How to connect with Hispanics in a genuine and authentic way

Maria Amor, VP of Havas Formulatin, on how to reach the nation's fastest-growing demographic.

Every year during Hispanic Heritage Month, I see brands launching programs to recognize and honor the 60 million Hispanics living in the U.S.

Having grown up in Mexico and being married to a Mexican, our culture, traditions and values are who I am. Raising two daughters in Miami, it’s very important for us that they know where they come from; what they are made of; and how the passion, fire and flavor of being Latinas will come through in whatever they do.

I’m not alone in this quest to pass down culture. Given that the Hispanic population is expected to grow by 86% in the next 40 years, according to the U.S. Census Bureau, it’s important that brands understand the nuances of this demographic.

So, this Hispanic Heritage Month, in addition to passing on traditions to my children, I offer these insights for brands looking to connect with Hispanics in a genuine and authentic way.

Family comes first. Growing up, my mother used to say, "El cuero esta antes que la camisa" (skin comes before the shirt), to remind us family comes first. Not surprisingly, Hispanic millennials have stronger family ties than their general market counterparts.

According to Nielsen, Hispanics are the most likely group in the U.S. to live in a multigenerational home. Familia reflects their identity and they tend to operate in a group mentality.

Additionally, 79% of Latinx consumers frequently shop for groceries with someone else, and family members participate in the selection process. While Latinas are the primary decision makers for household spending, they look for brands that meet the needs of their large and diverse families.

Se habla Español and English. Watching my 3-year-old learn two languages is a unique experience. Her perfect pronunciation and ability to switch from English to Spanish without blinking amazes me.

A common reason brands hesitate to launch Hispanic programs is a lack of Spanish-language assets (i.e., website, social media, collateral, etc.) or spokespeople.

But the number of U.S.- born Hispanic increases every year and they grow up bilingual and ambicultural. Language doesn’t limit their purchasing decisions; instead, a lack of cultural acknowledgment holds them back from connecting with brands.

Multicultural marketing needs to evolve from being language-driven to being culture-driven. Brands should ensure there are enough Latinx lifestyle and heritage cues to make consumers look twice.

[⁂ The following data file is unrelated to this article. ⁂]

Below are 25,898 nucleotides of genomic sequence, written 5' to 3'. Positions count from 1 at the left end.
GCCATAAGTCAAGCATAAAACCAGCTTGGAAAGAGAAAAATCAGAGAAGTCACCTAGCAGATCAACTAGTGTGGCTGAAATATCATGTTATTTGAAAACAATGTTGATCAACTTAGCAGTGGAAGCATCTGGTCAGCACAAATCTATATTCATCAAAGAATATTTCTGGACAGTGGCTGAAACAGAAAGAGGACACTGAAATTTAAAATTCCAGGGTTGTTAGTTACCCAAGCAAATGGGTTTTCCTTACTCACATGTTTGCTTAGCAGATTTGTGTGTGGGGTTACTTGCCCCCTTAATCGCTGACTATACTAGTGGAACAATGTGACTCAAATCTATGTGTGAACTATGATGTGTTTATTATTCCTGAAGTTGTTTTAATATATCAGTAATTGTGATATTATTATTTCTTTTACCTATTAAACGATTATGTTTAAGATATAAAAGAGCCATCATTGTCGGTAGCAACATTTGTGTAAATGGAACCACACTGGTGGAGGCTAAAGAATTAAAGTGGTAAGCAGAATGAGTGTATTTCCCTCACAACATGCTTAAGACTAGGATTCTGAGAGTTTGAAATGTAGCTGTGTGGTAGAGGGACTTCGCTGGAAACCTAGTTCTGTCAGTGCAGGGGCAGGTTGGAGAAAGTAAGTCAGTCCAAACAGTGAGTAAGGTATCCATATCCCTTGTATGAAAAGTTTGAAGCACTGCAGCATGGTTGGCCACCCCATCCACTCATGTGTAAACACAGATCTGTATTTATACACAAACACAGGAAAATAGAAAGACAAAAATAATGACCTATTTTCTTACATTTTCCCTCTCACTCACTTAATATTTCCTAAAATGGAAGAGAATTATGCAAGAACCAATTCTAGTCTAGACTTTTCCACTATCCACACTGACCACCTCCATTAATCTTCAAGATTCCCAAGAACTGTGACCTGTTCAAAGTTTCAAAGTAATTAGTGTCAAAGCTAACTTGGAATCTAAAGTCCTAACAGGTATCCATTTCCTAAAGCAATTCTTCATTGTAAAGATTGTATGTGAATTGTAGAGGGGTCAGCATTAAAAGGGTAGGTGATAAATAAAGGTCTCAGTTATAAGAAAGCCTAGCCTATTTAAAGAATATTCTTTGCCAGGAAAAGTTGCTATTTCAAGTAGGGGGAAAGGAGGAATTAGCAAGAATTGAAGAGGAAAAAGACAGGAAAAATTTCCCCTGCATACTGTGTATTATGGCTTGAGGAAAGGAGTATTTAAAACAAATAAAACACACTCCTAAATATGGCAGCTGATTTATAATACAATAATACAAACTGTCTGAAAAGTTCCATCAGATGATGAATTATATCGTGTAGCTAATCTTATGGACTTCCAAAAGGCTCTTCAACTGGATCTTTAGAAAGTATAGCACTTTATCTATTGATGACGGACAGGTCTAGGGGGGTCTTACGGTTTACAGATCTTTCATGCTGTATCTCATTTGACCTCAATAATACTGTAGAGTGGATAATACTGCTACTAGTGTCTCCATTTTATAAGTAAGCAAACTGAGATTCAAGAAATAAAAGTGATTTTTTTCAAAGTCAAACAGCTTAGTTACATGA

Sharing is an endorsement. I constantly remind my girls to share — their toys, their snacks, their space. Sharing and engaging are in the DNA of Latinos and that now extends to the digital space.
Latinx consumers regularly share information about products and services. According to Nielsen, 37% agree with the statement "I like to share my opinions about products and services by posting reviews and ratings online."

Recommendations from family and friends are key steps on the path to purchase for Latinx consumers. Latinx are open to new products. But endorsements make it easier for brands to breakthrough.

All Latinos are not all the same. I was raised in Mexico and spent my teenage and young adult years in California, where most Latinos are Mexican. When I moved to the East Coast I experienced the nuances of other Latino sub-cultures firsthand.

It isn’t just language; holidays also vary. Cinco de Mayo and Day of the Dead are relevant to Mexicans, Carnival is celebrated in Brazil, and Columbus Day is bigger among Cubans.
While key passion points such as family, food, music, sports, beauty, etc. are shared, honoring the traditions and language of each country is important.

Marketers must also understand the makeup of the region they are targeting. For example, Los Angeles has the biggest population of Mexicans outside of Mexico City. The Cuban population is concentrated in Florida, and Hondurans are more spread out, with populations in Texas, Florida and California.

Working hard is the only way to work. One of my favorite phrases from radio personality Eddie "Piolin" Sotelo is, "A que venimos a este pais? A triunfar!" which translates to "What did we come to this country for? To succeed!"

This phrase reflects the Latinx mentality. We know we must work hard to succeed. Many un-acculturated Latinos or recent immigrants hold two to three jobs. And that results in $1.5 trillion worth of spending power.

However, Latinx are discerning about where and how they spend. Latinx households are larger, so it is no surprise they spend approximately $10 more on food per visit than their general market counterpart.

But they also overspend in other categories, such as technology, clothing, beauty and sporting goods. Latinx consumers are loyal to brands that understand their needs; therefore, marketers should incorporate cultural cues that convey a genuine interest in Hispanics.
Hispanic Heritage Month serves as a prime opportunity to educate marketers on how to effectively reach the nation’s fastest-growing demographic.

While there are various nuances that comprise the Latino community, this group is among the most welcoming and accepting of brands interested in establishing a genuine connection. After all, we grew up with the notion that mi casa, es su casa.

Maria Amor is vice president of Havas Formulatin, an Hispanic PR agency, and has 15 years’ experience connecting brands with Latino audiences.

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